951publicly pro-European believed in the European ideal. I said this to Sir
952Humphrey, and he simply chuckled.
953
954So I asked him: if we don't believe in the European Ideal, why are we
955pushing to increase the membership?
956
957'Same reason,' came the reply. 'It's just like the United Nations. The
958more members it has, the more arguments you can stir up, and the more
959futile and impotent it becomes.'
960
961This all strikes me as the most appalling cynicism, and I said so.
962
963Sir Humphrey agreed completely. 'Yes Minister. We call it
964diplomacy. It's what made Britain great, you know.'
965
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966=head2 v5.8.9-RC2 - Right Hon. James Hacker MP, "The Complete Yes Minister: The Diaries of a Cabinet Minister"
967
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968L<Announced on 2008-12-06 by Nicholas Clark|http://www.nntp.perl.org/group/perl.perl5.porters/2008/11/msg142422.html>
969
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970There was silence in the office. I didn't know what we were going to do
971about the four hundred new people supervising our economy drive or the
972four hundred new people for the Bureaucratic Watchdog Office, or
973anything! I simply sat and waited and hoped that my head would stop
974thumping and that some idea would be suggested by someone sometime soon.
975
976Sir Humphrey obliged. 'Minister... if we were to end the economy drive
977and close the Bureaucratic Watchdog Office we could issue an immediate
978press announcement that you had axed eight hundred jobs.' He had
979obviously thought this out carefully in advance, for at this moment he
980produced a slim folder from under his arm. 'If you'd like to approve
981this draft...'
982
983I couldn't believe the impertinence of the suggestion. Axed eight
984hundred jobs? 'But no one was ever doing these jobs,' I pointed out
985incredulously. 'No one's been appointed yet.'
986
987'Even greater economy,' he replied instantly. 'We've saved eight hundred
988redundancy payments as well.'
989
990'But...' I attempted to explain '... that's just phony. It's dishonest,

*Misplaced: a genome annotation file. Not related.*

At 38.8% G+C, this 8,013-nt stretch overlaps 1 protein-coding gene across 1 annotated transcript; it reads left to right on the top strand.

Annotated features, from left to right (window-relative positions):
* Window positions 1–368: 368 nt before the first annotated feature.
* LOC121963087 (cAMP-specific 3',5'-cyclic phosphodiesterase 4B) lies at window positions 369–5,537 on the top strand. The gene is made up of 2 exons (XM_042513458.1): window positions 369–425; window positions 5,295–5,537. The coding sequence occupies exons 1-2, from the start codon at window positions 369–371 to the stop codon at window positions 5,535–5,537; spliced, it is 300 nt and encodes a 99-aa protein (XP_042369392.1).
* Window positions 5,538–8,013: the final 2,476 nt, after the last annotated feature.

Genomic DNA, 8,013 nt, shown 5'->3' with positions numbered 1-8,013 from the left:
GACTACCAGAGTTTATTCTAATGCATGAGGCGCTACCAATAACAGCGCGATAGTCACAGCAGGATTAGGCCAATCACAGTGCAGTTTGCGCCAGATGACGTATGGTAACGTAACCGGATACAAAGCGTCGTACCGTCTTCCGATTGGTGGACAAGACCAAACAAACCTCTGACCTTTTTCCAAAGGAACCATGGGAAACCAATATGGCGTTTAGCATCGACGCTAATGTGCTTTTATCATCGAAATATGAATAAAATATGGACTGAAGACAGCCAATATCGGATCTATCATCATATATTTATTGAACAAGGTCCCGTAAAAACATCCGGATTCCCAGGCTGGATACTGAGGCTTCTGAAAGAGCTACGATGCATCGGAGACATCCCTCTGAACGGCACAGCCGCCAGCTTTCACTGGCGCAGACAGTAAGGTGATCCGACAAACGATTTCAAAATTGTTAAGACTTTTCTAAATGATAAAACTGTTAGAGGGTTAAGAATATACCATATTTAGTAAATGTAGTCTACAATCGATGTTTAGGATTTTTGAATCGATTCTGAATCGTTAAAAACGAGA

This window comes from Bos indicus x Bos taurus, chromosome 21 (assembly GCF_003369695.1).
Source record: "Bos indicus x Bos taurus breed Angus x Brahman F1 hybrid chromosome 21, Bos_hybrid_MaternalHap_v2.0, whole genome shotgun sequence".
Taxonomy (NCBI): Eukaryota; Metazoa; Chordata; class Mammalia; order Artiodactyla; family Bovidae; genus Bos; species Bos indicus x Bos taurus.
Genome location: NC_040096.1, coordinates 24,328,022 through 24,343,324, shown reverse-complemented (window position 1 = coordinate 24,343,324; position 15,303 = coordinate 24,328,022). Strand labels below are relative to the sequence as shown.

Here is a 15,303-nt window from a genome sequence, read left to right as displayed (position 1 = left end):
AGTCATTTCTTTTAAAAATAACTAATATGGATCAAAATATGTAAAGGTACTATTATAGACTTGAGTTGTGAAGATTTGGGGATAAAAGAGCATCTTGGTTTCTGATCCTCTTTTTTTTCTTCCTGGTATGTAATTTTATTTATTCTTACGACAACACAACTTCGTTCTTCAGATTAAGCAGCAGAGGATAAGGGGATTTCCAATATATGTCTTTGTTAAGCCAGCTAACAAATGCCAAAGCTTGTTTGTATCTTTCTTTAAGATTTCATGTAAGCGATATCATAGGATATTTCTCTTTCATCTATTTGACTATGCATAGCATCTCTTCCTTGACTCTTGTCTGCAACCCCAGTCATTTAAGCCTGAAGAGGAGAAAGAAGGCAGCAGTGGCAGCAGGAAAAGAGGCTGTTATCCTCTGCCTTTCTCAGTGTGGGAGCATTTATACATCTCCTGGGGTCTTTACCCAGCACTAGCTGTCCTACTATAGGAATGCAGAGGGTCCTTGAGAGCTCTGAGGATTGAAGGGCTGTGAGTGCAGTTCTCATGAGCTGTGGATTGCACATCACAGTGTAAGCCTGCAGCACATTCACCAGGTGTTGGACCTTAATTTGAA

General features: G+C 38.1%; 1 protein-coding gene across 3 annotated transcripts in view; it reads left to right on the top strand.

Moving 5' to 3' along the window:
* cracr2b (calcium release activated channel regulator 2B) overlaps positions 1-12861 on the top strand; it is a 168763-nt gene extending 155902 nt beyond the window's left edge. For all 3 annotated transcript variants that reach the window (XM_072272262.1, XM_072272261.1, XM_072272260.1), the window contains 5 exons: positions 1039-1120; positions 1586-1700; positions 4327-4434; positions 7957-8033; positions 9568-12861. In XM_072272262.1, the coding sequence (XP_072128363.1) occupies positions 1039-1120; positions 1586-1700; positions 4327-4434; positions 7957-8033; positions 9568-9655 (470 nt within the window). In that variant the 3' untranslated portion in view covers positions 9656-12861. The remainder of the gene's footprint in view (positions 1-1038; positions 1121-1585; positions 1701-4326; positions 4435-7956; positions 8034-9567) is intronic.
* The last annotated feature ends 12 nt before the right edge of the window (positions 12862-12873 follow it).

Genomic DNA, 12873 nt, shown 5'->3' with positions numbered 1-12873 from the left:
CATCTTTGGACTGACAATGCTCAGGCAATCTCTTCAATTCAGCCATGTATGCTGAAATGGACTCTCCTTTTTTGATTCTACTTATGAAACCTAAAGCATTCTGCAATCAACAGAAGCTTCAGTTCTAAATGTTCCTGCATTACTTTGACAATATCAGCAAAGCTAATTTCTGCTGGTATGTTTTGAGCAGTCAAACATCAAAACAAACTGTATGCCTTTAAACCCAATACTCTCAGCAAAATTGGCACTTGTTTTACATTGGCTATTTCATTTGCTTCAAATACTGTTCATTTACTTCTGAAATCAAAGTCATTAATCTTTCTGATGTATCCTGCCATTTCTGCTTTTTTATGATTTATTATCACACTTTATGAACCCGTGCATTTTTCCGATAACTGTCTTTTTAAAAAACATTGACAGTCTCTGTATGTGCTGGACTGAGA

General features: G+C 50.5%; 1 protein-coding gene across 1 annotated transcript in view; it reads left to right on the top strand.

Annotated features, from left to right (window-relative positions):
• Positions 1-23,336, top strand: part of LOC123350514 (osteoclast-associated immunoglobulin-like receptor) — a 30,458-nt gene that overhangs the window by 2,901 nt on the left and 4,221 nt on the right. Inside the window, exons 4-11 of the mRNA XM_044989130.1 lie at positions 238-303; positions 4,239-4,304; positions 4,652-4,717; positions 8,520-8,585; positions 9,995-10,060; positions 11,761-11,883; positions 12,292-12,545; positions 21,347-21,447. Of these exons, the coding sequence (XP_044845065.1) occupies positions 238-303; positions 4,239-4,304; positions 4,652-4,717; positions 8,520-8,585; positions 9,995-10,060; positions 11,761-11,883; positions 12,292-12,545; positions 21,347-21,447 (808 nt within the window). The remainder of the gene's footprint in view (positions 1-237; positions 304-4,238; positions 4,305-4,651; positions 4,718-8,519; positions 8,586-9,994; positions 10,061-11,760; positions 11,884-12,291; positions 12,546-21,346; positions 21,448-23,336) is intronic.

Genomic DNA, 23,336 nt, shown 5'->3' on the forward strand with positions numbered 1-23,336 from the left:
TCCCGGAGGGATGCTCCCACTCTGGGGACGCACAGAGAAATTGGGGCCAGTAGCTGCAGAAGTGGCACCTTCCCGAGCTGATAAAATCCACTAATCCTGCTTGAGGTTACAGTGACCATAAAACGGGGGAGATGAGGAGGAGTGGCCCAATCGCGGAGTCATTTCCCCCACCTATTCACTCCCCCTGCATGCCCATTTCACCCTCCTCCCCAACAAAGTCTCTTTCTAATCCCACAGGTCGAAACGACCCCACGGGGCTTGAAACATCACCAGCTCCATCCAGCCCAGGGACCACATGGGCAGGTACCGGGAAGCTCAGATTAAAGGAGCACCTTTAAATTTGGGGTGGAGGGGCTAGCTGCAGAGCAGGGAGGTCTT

991it's juggling with figures, it's pulling the wool over people's eyes.'
992
993'A government press release, in fact.' said Humphrey.
994
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995=head2 v5.8.9-RC1 - Right Hon. James Hacker MP, "The Complete Yes Minister: The Diaries of a Cabinet Minister"
996
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997L<Announced on 2008-11-10 by Nicholas Clark|http://www.nntp.perl.org/group/perl.perl5.porters/2008/11/msg141515.html>
998
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999A jumbo jet touched down, with BURANDAN AIRWAYS written on the side. I
1000was hugely impressed. British Airways are having to pawn their Concordes,
1001and here is this little tiny African state with its own airline, jumbo
1002jets and all.
1003
1004I asked Bernard how many planes Burandan Airways had. 'None,' he said.
1005
1006I told him not to be silly and use his eyes. 'No Minister, it belongs to
1007Freddie Laker,' he said. 'They chartered it last week and repainted it
1008specially.' Apparently most of the Have-Nots (I mean, LDCs) do this - at
1009the opening of the UN General Assembly the runways of Kennedy Airport are
1010jam-packed with phoney flag-carriers. 'In fact,' said Bernard with a sly
1011grin, 'there was one 747 that belonged to nine different African airlines
1012in a month. They called it the mumbo-jumbo.'
1013
1014While we watched nothing much happening on the TV except the mumbo-jumbo
1015taxiing around Prestwick and the Queen looking a bit chilly, Bernard gave
1016me the next day's schedule and explained that I was booked on the night
1017sleeper from King's Cross to Edinburgh because I had to vote in a
1018three-line whip at the House tonight and would have to miss the last
1019plane. Then the commentator, in that special hushed BBC voice used for any
1020occasion with which Royalty is connected, announced reverentially that we
1021were about to catch our first glimpse of President Selim.
1022
1023And out of the plane stepped Charlie. My old friend Charlie Umtali. We
1024were at LSE together. Not Selim Mohammed at all, but Charlie.
1025
1026Bernard asked me if I were sure. Silly question. How could you forget a
1027name like Charlie Umtali?
1028
1029I sent Bernard for Sir Humphrey, who was delighted to hear that we now
1030know something about our official visitor.
1031
1032Bernard's official brief said nothing. Amazing! Amazing how little the FCO
1033has been able to find out. Perhaps they were hoping it would all be on the
1034car radio. All the brief says is that Colonel Selim Mohammed had converted
1035to Islam some years ago, they didn't know his original name, and therefore
1036knew little of his background.
1037
1038I was able to tell Humphrey and Bernard /all/ about his background.
1039Charlie was a red-hot political economist, I informed them. Got the top
1040first. Wiped the floor with everyone.
1041
1042Bernard seemed relieved. 'Well that's all right then.'
1043
1044'Why?' I enquired.
1045
1046'I think Bernard means,' said Sir Humphrey helpfully, 'that he'll know how
1047to behave if he was at an English University. Even if it was the LSE.' I
1048never know whether or not Humphrey is insulting me intentionally.
1049
1050Humphrey was concerned about Charlie's political colour. 'When you said
1051that he was red-hot, were you speaking politically?'
1052
1053In a way I was. 'The thing about Charlie is that you never quite know
1054where you are with him. He's the sort of chap who follows you into a
1055revolving door and comes out in front.'
1056
1057'No deeply held convictions?' asked Sir Humphrey.
1058
1059'No. The only thing Charlie was committed too was Charlie.'